Rush-ing to match success from the past

By Etheria Modacure

While the Chicago Bears are one of the premiere football teams in the NFL, sharing that distinction in the same city—but a different league—is a franchise that plays its games indoors.

Ten years, nine postseason appearances, four division titles and one ArenaBowl championship are accomplishments achieved by an Arena Football League team that has seen changes with coaching and offense within the past year: the

Chicago Rush.

After the 2010 season, Mike Hohensee, the only coach in the team’s history, abruptly resigned and took over the helm in Philadelphia, leaving the franchise’s all-time leading rusher Bob McMillen to take control.

Through three games in the 2011 AFL season, the Rush have matched their best start in franchise history. The last time they went undefeated this deep into a season was in 2004 when they went 4-0.

After a 54-41 victory against the San Jose Sabercats, on March 25, McMillen said he loves how his players accelerate the gas pedal to make plays, which he didn’t see in the past. He’s pleased if there aren’t always positive results.

“You always want to make mistakes going 100 miles per hour,” McMillen said. “You don’t want to be lackadaisical like I think some teams Chicago had in the past. I’m not going to allow these guys to do it. If they’re going to make a mistake, they’re going to go [all out] making that mistake. I’ll take that.”

The rookie coach is surrounded by one of the stingiest scoring defenses in the league, giving up 36.7 points per game.

Unlike playing outdoors, arena football is played on a 50-yard field and opponents carry a scoring average of more than 60 points per game. Currently, the Cleveland Gladiators have the best scoring offense at an average of 63 points scored per contest.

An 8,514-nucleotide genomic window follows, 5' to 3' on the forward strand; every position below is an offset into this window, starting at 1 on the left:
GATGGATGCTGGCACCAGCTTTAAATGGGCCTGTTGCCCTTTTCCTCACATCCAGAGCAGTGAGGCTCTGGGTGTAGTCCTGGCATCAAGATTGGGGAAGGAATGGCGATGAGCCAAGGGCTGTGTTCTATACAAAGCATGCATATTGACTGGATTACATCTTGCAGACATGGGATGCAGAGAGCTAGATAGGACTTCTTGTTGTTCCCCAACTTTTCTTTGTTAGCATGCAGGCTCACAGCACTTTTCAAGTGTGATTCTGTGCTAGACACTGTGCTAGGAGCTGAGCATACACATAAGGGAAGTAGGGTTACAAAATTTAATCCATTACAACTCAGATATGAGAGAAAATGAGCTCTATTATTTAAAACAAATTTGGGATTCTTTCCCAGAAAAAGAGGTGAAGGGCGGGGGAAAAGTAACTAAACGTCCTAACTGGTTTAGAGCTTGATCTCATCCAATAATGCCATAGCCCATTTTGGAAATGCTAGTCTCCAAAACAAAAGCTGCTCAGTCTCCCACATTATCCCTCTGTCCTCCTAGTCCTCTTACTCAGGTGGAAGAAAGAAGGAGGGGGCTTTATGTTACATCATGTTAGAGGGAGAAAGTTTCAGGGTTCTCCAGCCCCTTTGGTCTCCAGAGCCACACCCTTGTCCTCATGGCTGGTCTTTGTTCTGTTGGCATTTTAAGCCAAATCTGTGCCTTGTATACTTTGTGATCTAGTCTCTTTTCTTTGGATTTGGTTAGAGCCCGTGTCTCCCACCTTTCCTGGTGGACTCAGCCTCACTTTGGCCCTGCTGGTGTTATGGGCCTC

When asked about the Rush/Sabercats game not being a shootout, McMillen said keeping opponents at a low score will be a goal throughout the season.

“You’re going to see a lot more low scores, especially with our football team,” McMillen said. “That’s what we predicate our football team on, getting stops and controlling the ball on offense. We’re not going to try to hit the home run on every play.”

Controlling the ball and limiting turnovers helps a team avoid overcoming large deficits, and the Rush have trailed an estimated two quarters out of 12 played. In limiting turnovers, they’re one of six teams  to throw three interceptions.

The offense is led by third-year quarterback Russ Michna, second-year wideout “Big Play” Reggie Gray and kicker Chris Gould, brother of Chicago Bears kicker Robbie Gould.

With 15 passing touchdowns throughout three games, the cohesiveness on offense has been vital to the Rush’s overall success. Five teams had more than 14 touchdowns during the first three weeks of the season.

“We just have to continue to work together,” Gray said. “As receivers, we see things [on the field], and we have to communicate with [offensive coordinator Sherdrick] Bonner and Russ. It’s things they see and things we have to do a little bit different they let us know about. If we continue out there, then we’re going to get on the same page, and the sky’s the limit for this offense.”

The other strength of this team is with takeaways. The Rush leads the AFL with eight picks and have forced their opponents to complete 58 percent of their passes. Defensive back Joe Simpson has three interceptions and earned defensive player of the game honors twice this season.

Simpson had two interceptions against the Sabercats. The former University of Missouri Tiger said the coaching staff rides hard on the defense to perform each game. He said the continuity on defense took a while to develop, but he knows it’s coming to fruition.

“It’s just doing your job and what the coaches ask you to do,” Simpson said. “Just make the play whenever it comes to you and try to simplify it.”

The concern addressed for the Rush is in relation to their kicking game. Gould missed three field goals in as many games. According to McMillen, he’s his worst critic. The coach said he’s not giving up on his young 26-year-old kicker and is confident he can right his ship.

“Chris Gould is not going anywhere,” McMillen said. “Gould is going to be a member of the Chicago Rush for the whole season. I don’t care if he goes 0-for-26, he’s going to make the kicks when we need him to make the kicks.”

As the Rush embarks on a bye-week, McMillen was adamant about his bond with a team he labeled as misfits and nobodies. He said he will have to make some tough decisions coming up in regards to cutting players, which he referred to as “the ugly part about this business.”

“I told these guys in the locker room, ‘We’re bunch of no-names and guys nobody wanted,’” McMillen said. “I’ll take this group over anybody because they come out, and they play football the right way.”